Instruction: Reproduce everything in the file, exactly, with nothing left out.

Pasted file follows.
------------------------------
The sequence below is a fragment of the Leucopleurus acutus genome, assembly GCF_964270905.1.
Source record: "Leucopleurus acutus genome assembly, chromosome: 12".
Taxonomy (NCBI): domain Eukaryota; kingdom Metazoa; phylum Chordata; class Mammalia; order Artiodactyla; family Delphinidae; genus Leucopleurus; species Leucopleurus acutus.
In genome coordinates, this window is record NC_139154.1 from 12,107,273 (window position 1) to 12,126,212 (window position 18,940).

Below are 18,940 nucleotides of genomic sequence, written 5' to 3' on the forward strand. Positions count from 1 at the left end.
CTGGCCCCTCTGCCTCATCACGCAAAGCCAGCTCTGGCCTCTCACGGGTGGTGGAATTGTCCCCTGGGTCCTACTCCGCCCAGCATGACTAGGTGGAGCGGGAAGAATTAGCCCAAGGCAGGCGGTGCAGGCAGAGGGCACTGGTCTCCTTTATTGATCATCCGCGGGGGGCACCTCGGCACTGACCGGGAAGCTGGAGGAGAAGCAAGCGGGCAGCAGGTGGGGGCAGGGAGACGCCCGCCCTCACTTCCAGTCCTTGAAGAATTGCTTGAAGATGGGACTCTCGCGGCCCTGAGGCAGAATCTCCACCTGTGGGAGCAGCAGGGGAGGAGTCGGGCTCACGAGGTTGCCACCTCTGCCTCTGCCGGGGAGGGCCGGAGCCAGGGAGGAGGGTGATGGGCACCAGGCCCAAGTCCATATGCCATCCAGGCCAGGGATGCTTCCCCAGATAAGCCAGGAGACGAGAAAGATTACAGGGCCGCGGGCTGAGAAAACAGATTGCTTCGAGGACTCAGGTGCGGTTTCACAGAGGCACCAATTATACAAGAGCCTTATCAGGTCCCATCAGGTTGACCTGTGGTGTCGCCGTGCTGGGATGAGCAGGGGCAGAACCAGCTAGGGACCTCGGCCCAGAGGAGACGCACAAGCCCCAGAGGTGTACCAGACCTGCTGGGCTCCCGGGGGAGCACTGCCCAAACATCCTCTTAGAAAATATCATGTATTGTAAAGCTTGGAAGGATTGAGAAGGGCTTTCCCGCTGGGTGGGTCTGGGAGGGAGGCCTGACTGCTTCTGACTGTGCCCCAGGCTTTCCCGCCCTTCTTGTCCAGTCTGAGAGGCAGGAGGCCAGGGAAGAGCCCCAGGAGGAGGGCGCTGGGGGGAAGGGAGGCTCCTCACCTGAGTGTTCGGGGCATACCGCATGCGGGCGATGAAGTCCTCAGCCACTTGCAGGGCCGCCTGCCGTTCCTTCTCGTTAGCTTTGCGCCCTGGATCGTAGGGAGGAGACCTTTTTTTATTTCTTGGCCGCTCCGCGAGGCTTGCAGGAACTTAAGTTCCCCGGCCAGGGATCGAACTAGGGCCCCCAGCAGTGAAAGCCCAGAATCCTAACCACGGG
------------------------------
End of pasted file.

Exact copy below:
The sequence below is a fragment of the Leucopleurus acutus genome, assembly GCF_964270905.1.
Source record: "Leucopleurus acutus genome assembly, chromosome: 12".
Taxonomy (NCBI): domain Eukaryota; kingdom Metazoa; phylum Chordata; class Mammalia; order Artiodactyla; family Delphinidae; genus Leucopleurus; species Leucopleurus acutus.
In genome coordinates, this window is record NC_139154.1 from 12,107,273 (window position 1) to 12,126,212 (window position 18,940).

Below are 18,940 nucleotides of genomic sequence, written 5' to 3' on the forward strand. Positions count from 1 at the left end.
CTGGCCCCTCTGCCTCATCACGCAAAGCCAGCTCTGGCCTCTCACGGGTGGTGGAATTGTCCCCTGGGTCCTACTCCGCCCAGCATGACTAGGTGGAGCGGGAAGAATTAGCCCAAGGCAGGCGGTGCAGGCAGAGGGCACTGGTCTCCTTTATTGATCATCCGCGGGGGGCACCTCGGCACTGACCGGGAAGCTGGAGGAGAAGCAAGCGGGCAGCAGGTGGGGGCAGGGAGACGCCCGCCCTCACTTCCAGTCCTTGAAGAATTGCTTGAAGATGGGACTCTCGCGGCCCTGAGGCAGAATCTCCACCTGTGGGAGCAGCAGGGGAGGAGTCGGGCTCACGAGGTTGCCACCTCTGCCTCTGCCGGGGAGGGCCGGAGCCAGGGAGGAGGGTGATGGGCACCAGGCCCAAGTCCATATGCCATCCAGGCCAGGGATGCTTCCCCAGATAAGCCAGGAGACGAGAAAGATTACAGGGCCGCGGGCTGAGAAAACAGATTGCTTCGAGGACTCAGGTGCGGTTTCACAGAGGCACCAATTATACAAGAGCCTTATCAGGTCCCATCAGGTTGACCTGTGGTGTCGCCGTGCTGGGATGAGCAGGGGCAGAACCAGCTAGGGACCTCGGCCCAGAGGAGACGCACAAGCCCCAGAGGTGTACCAGACCTGCTGGGCTCCCGGGGGAGCACTGCCCAAACATCCTCTTAGAAAATATCATGTATTGTAAAGCTTGGAAGGATTGAGAAGGGCTTTCCCGCTGGGTGGGTCTGGGAGGGAGGCCTGACTGCTTCTGACTGTGCCCCAGGCTTTCCCGCCCTTCTTGTCCAGTCTGAGAGGCAGGAGGCCAGGGAAGAGCCCCAGGAGGAGGGCGCTGGGGGGAAGGGAGGCTCCTCACCTGAGTGTTCGGGGCATACCGCATGCGGGCGATGAAGTCCTCAGCCACTTGCAGGGCCGCCTGCCGTTCCTTCTCGTTAGCTTTGCGCCCTGGATCGTAGGGAGGAGACCTTTTTTTATTTCTTGGCCGCTCCGCGAGGCTTGCAGGAACTTAAGTTCCCCGGCCAGGGATCGAACTAGGGCCCCCAGCAGTGAAAGCCCAGAATCCTAACCACGGG